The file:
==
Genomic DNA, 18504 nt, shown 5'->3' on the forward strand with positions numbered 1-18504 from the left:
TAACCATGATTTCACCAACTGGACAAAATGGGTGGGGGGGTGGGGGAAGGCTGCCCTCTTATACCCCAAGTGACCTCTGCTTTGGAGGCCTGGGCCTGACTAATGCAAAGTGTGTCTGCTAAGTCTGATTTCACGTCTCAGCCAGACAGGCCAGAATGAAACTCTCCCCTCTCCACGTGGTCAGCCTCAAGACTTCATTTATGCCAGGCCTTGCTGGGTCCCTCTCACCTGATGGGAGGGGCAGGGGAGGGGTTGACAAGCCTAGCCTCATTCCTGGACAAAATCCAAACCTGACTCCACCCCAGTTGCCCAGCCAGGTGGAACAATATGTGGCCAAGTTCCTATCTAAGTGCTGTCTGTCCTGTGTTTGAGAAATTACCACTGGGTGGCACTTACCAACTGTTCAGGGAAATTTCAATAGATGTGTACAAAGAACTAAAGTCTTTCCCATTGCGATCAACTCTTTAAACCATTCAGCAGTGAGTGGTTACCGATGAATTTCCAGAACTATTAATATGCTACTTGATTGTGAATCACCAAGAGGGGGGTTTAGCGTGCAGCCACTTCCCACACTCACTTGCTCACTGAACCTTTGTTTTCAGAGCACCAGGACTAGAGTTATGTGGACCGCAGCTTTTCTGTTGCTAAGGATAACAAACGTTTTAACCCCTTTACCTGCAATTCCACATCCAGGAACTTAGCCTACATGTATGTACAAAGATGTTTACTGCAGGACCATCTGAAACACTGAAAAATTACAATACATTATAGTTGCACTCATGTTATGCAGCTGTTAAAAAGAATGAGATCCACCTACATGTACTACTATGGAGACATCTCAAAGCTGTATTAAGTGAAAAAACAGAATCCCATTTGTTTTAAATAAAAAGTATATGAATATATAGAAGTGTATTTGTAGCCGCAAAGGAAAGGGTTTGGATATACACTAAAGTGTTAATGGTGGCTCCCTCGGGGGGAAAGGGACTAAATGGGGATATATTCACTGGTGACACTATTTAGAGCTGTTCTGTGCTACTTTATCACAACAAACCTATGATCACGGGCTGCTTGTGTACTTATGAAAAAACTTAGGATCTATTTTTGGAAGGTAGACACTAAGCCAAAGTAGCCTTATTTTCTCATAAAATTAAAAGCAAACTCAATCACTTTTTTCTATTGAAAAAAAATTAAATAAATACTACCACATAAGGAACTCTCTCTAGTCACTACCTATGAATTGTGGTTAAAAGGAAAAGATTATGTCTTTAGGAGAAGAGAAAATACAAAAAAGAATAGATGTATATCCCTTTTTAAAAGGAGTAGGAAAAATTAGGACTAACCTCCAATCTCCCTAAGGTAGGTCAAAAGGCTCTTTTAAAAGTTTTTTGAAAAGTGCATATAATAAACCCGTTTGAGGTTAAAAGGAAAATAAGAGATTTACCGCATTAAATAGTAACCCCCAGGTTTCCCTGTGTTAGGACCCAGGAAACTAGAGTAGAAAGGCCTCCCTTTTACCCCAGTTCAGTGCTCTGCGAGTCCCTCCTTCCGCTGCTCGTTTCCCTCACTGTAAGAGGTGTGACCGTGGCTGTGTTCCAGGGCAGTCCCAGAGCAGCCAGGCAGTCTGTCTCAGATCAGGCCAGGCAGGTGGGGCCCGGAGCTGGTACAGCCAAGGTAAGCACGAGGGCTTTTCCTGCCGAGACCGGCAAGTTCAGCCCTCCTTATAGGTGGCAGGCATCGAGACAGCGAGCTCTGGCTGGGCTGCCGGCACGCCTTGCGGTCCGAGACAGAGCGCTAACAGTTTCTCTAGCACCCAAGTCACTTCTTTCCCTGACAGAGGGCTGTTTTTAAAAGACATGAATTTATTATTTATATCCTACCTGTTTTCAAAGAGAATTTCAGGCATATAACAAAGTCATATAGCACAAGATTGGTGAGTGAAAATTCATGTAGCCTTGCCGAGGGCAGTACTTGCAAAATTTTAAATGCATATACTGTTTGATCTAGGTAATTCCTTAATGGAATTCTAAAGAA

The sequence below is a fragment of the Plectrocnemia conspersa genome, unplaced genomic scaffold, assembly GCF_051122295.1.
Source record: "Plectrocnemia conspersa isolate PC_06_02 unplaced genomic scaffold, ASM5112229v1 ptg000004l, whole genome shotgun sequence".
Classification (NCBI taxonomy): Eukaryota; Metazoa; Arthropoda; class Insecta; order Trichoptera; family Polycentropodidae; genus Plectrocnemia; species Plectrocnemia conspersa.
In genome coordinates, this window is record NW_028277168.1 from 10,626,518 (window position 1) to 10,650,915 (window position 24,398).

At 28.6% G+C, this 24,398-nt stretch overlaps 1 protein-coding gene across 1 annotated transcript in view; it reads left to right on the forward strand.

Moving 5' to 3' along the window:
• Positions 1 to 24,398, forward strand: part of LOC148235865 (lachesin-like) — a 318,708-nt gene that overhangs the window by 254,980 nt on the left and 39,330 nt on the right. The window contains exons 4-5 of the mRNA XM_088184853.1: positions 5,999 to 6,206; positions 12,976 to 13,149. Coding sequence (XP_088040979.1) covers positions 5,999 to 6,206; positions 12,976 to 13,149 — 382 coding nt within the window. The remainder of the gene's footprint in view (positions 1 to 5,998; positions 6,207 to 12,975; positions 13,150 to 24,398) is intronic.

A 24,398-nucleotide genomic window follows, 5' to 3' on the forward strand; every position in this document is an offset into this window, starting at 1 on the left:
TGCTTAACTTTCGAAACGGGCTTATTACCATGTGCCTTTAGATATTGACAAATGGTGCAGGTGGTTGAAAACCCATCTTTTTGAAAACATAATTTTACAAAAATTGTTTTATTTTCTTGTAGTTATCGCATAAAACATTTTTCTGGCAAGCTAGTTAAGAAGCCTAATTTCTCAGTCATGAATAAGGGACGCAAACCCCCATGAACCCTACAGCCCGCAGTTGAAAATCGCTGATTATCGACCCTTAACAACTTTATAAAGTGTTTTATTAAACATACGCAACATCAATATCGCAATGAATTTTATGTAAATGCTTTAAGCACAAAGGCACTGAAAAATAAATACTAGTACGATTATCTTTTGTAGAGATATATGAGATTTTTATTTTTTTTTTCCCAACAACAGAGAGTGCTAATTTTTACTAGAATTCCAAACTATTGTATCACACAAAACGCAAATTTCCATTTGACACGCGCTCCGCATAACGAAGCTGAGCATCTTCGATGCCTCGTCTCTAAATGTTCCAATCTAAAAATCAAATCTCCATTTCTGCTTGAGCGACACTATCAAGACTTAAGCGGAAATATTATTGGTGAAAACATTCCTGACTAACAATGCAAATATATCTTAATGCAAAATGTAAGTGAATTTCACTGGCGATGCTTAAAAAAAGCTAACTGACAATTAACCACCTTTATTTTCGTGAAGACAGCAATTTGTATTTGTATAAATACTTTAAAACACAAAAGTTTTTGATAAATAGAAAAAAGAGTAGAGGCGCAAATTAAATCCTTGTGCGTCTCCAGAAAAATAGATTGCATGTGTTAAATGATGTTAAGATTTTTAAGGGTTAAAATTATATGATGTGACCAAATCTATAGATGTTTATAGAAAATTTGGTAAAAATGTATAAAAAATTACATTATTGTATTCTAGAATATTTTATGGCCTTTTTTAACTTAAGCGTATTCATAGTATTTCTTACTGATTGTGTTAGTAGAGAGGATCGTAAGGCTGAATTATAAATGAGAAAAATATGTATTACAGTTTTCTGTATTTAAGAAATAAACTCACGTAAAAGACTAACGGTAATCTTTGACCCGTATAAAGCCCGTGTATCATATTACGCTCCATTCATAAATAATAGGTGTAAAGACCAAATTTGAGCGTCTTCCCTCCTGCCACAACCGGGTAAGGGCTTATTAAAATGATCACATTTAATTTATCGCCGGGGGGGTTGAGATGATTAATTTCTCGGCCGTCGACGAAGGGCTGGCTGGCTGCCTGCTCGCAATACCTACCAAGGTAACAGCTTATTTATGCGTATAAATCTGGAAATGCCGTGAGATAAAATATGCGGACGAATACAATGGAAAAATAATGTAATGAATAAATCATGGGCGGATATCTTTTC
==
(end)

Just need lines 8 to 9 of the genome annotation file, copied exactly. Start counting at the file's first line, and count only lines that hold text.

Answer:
Moving 5' to 3' along the window:
• Positions 1 to 24,398, forward strand: part of LOC148235865 (lachesin-like) — a 318,708-nt gene that overhangs the window by 254,980 nt on the left and 39,330 nt on the right. The window contains exons 4-5 of the mRNA XM_088184853.1: positions 5,999 to 6,206; positions 12,976 to 13,149. Coding sequence (XP_088040979.1) covers positions 5,999 to 6,206; positions 12,976 to 13,149 — 382 coding nt within the window. The remainder of the gene's footprint in view (positions 1 to 5,998; positions 6,207 to 12,975; positions 13,150 to 24,398) is intronic.